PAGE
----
It's Martin Wolf time again.
I don't agree with him on the Office of Budget responsibility or cutting the number of budgets, but the rest is so spot on I'll sweep those aside.
As he says:
Your government is preparing the ground for a large, sustained and pre-programmed reduction in the structural fiscal deficit. But if this tightening is not to generate an even more prolonged period of economic weakness, and so a bigger cyclical fiscal deficit, there must be strongly offsetting reductions in the surpluses of the household, corporate or foreign sectors. The first is surely undesirable: the UK wants higher household savings, not less. The second is indeed desirable, since corporations ran a financial surplus, of 8 per cent of gross domestic product, in 2009. But considerably higher corporate investment is unlikely if the economy itself now weakens. Last but not least, the crisis in the eurozone, the UK’s most important trading partner, not to mention its enthusiastic embrace of the fiscal hair shirt, makes escape via far higher net exports unlikely.
With luck, I will be proved too pessimistic. But what are you going to do if I am not? Are you going to stand by if the economy goes into a steep decline? Have you discussed this possibility with Mervyn King, the governor of the Bank of England? In such circumstances, the most effective instrument might be central bank financing of additional public spending. But your commitment to pre-programmed spending cuts would seem to rule this out. The alternative might be a temporary reduction in taxes, of the kind you condemned under the previous government. In any case, the UK should have a plan for growth of nominal demand at a rate of 6 per cent and preferably more, for some years. Who is to take responsibility for this – and how?
However carefully you carry out your public relations, the cuts you intend to impose will be viewed as punishment of the innocent for the sins not just of the guilty, but of the rescued and now bonus-receiving guilty. You can answer that cuts are necessary because the economy is durably smaller than hoped and so pain must now be borne by public spending, the part of the economy that has not yet adjusted to reality. But if, at the same time, you made the economy weaker, so throwing away the advantage of policy autonomy, your decisions would be unpardonable – and unpardoned.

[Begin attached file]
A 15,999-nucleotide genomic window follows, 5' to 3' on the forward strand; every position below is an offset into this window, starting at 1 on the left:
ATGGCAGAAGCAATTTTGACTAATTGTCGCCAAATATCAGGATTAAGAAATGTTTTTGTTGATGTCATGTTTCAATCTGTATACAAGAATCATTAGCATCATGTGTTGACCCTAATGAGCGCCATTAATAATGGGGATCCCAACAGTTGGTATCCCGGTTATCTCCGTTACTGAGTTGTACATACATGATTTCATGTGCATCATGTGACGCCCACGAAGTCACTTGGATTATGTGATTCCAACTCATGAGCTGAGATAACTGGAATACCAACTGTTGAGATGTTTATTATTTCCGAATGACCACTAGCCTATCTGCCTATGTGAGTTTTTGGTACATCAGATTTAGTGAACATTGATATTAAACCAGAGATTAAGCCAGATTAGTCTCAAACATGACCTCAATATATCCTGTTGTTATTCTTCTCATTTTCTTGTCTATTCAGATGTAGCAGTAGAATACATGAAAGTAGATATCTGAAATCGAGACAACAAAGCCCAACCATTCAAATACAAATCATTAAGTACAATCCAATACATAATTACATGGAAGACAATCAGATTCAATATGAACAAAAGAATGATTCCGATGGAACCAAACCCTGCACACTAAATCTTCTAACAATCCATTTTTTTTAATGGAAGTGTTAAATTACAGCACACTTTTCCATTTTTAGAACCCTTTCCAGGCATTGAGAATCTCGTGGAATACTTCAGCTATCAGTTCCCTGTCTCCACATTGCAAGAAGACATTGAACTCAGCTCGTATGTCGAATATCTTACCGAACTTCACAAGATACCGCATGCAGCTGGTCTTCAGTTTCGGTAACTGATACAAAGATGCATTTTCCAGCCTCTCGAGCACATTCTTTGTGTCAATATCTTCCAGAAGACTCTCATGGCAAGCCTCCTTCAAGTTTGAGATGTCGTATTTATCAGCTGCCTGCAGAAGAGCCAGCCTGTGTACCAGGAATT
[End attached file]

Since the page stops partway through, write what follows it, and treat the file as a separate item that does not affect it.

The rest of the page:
I have no question that the structural deficit must be eliminated. But I will judge your emergency Budget by whether it also contains a credible plan B for demand. If it is believable that monetary policy will work, on its own, even in today’s circumstances, well and good. But I, for one, doubt it. So remember this: the imposition of futile misery is not an act of wise policy, but rather a sign of folly.
I hope they'll forgive such a lengthy quiote on the grounds of genuine public interest (and there's more - go read the rest - please).
The fact is this: Wolf is saying what is obviously true to all but the banking class who (like Osborne) saw no sign of a recession coming and were demanding ever greater deregulation even as it swept over us.
We are being gripped by another economic madness of which the outcome - a slump -is as inevitable as a bank crash as a result of over extended lending based on inflated property prices was.
And I really would rather it did not happen. Even if I - and a few others - will once again have the advantage of saying "I told you so" when it does.